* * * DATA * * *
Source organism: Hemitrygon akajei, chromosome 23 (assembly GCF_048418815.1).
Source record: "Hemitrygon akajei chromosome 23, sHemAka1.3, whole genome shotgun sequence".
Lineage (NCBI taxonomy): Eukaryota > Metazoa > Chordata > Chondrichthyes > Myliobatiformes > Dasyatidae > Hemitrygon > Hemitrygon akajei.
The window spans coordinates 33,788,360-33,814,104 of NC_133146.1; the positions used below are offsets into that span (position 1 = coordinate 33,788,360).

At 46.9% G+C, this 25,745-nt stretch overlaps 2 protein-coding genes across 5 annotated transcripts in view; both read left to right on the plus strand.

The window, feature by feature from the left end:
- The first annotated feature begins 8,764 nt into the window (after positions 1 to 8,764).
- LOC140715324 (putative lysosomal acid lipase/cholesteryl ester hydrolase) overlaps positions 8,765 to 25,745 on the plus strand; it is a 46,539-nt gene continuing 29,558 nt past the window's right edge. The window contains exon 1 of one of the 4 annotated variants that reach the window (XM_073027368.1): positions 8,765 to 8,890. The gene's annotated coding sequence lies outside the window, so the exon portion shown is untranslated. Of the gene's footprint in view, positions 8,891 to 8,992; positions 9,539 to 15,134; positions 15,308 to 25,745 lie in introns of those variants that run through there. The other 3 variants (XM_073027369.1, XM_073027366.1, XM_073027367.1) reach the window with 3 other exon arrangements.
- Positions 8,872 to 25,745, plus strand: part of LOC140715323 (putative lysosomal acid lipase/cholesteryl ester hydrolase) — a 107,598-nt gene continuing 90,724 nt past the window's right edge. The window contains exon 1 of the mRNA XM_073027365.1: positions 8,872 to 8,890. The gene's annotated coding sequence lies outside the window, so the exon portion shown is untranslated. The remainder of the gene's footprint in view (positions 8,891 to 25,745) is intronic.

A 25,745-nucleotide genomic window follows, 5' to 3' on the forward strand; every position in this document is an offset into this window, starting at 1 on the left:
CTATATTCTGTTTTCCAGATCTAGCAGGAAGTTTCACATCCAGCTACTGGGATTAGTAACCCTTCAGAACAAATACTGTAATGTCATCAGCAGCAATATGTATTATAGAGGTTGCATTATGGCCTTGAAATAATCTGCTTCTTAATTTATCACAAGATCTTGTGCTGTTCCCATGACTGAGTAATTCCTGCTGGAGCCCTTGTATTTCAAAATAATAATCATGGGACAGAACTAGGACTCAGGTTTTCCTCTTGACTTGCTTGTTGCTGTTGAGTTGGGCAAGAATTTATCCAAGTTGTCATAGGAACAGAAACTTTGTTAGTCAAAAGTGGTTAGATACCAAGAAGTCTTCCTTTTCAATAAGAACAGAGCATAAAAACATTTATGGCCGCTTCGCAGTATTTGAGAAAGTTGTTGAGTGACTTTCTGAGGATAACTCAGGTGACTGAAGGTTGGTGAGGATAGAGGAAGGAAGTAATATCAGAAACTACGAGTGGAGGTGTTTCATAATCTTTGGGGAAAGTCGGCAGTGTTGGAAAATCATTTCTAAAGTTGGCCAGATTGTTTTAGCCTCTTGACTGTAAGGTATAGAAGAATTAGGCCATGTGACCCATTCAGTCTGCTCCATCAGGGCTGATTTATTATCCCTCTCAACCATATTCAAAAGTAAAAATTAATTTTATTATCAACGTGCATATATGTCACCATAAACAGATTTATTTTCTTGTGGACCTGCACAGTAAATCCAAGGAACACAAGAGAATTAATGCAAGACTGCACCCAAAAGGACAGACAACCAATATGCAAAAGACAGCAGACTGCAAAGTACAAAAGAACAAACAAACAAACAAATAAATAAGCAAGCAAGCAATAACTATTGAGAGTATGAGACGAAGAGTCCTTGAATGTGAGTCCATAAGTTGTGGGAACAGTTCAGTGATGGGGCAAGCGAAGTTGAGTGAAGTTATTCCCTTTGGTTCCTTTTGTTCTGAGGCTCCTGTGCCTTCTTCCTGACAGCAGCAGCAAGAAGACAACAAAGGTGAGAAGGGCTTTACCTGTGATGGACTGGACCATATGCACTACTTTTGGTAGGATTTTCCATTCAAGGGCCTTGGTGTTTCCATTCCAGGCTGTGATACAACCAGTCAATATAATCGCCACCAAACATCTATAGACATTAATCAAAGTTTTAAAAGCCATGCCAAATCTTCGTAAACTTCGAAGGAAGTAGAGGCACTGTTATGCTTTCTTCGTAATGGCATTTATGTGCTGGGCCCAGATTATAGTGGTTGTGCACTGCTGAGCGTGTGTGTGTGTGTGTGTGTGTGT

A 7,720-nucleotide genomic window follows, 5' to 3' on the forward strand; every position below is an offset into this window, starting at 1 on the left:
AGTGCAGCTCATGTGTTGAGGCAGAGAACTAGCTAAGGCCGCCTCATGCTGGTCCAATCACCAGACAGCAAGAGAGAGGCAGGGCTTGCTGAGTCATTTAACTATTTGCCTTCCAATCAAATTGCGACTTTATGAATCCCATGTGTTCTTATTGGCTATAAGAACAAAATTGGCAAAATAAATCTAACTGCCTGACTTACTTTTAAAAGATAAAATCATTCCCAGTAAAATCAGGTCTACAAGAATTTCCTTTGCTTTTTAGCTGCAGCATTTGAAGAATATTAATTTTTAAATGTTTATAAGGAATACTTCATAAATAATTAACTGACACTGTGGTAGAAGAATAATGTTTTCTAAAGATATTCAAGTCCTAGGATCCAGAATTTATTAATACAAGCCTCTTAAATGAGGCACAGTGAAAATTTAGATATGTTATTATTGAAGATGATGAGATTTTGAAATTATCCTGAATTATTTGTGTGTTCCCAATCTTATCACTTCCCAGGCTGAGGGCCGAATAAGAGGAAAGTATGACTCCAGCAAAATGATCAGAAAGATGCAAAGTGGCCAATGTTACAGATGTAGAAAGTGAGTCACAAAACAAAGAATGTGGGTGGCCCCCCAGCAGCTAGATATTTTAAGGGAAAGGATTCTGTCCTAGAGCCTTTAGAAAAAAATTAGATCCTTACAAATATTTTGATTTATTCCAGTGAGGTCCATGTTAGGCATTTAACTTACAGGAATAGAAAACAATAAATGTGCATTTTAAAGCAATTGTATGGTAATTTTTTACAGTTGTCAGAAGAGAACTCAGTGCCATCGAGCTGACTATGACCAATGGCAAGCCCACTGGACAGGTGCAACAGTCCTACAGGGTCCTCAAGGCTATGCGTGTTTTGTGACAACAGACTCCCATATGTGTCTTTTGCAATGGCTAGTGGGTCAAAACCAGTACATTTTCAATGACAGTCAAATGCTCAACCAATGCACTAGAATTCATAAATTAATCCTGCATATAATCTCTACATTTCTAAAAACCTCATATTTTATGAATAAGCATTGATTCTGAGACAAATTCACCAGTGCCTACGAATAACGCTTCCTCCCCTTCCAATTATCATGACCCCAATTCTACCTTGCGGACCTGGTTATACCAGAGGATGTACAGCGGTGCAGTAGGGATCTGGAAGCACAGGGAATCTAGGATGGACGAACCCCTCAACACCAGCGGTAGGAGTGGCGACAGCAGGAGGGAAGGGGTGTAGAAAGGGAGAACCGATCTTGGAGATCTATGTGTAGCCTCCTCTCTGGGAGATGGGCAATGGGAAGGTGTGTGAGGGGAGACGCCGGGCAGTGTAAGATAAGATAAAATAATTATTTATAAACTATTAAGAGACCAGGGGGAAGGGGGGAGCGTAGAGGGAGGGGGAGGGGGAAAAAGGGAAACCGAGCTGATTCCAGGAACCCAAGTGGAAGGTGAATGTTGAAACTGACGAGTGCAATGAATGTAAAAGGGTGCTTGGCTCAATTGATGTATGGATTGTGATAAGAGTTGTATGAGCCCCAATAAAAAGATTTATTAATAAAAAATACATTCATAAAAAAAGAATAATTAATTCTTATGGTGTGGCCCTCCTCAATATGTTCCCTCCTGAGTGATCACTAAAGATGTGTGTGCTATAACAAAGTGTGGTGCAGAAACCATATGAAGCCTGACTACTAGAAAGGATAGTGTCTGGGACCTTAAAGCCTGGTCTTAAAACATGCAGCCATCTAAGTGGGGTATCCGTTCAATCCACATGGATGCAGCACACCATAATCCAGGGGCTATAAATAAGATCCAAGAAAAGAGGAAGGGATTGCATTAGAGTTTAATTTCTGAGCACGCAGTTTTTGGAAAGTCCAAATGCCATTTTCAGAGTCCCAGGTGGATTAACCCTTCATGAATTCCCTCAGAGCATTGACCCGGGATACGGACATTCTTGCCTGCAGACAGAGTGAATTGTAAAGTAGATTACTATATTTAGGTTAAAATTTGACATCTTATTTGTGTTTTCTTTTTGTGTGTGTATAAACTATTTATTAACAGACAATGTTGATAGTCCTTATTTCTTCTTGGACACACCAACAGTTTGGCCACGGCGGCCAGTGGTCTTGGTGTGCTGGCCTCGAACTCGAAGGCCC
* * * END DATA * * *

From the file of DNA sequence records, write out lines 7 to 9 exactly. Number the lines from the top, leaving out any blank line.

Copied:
- The first annotated feature begins 8,764 nt into the window (after positions 1 to 8,764).
- LOC140715324 (putative lysosomal acid lipase/cholesteryl ester hydrolase) overlaps positions 8,765 to 25,745 on the plus strand; it is a 46,539-nt gene continuing 29,558 nt past the window's right edge. The window contains exon 1 of one of the 4 annotated variants that reach the window (XM_073027368.1): positions 8,765 to 8,890. The gene's annotated coding sequence lies outside the window, so the exon portion shown is untranslated. Of the gene's footprint in view, positions 8,891 to 8,992; positions 9,539 to 15,134; positions 15,308 to 25,745 lie in introns of those variants that run through there. The other 3 variants (XM_073027369.1, XM_073027366.1, XM_073027367.1) reach the window with 3 other exon arrangements.
- Positions 8,872 to 25,745, plus strand: part of LOC140715323 (putative lysosomal acid lipase/cholesteryl ester hydrolase) — a 107,598-nt gene continuing 90,724 nt past the window's right edge. The window contains exon 1 of the mRNA XM_073027365.1: positions 8,872 to 8,890. The gene's annotated coding sequence lies outside the window, so the exon portion shown is untranslated. The remainder of the gene's footprint in view (positions 8,891 to 25,745) is intronic.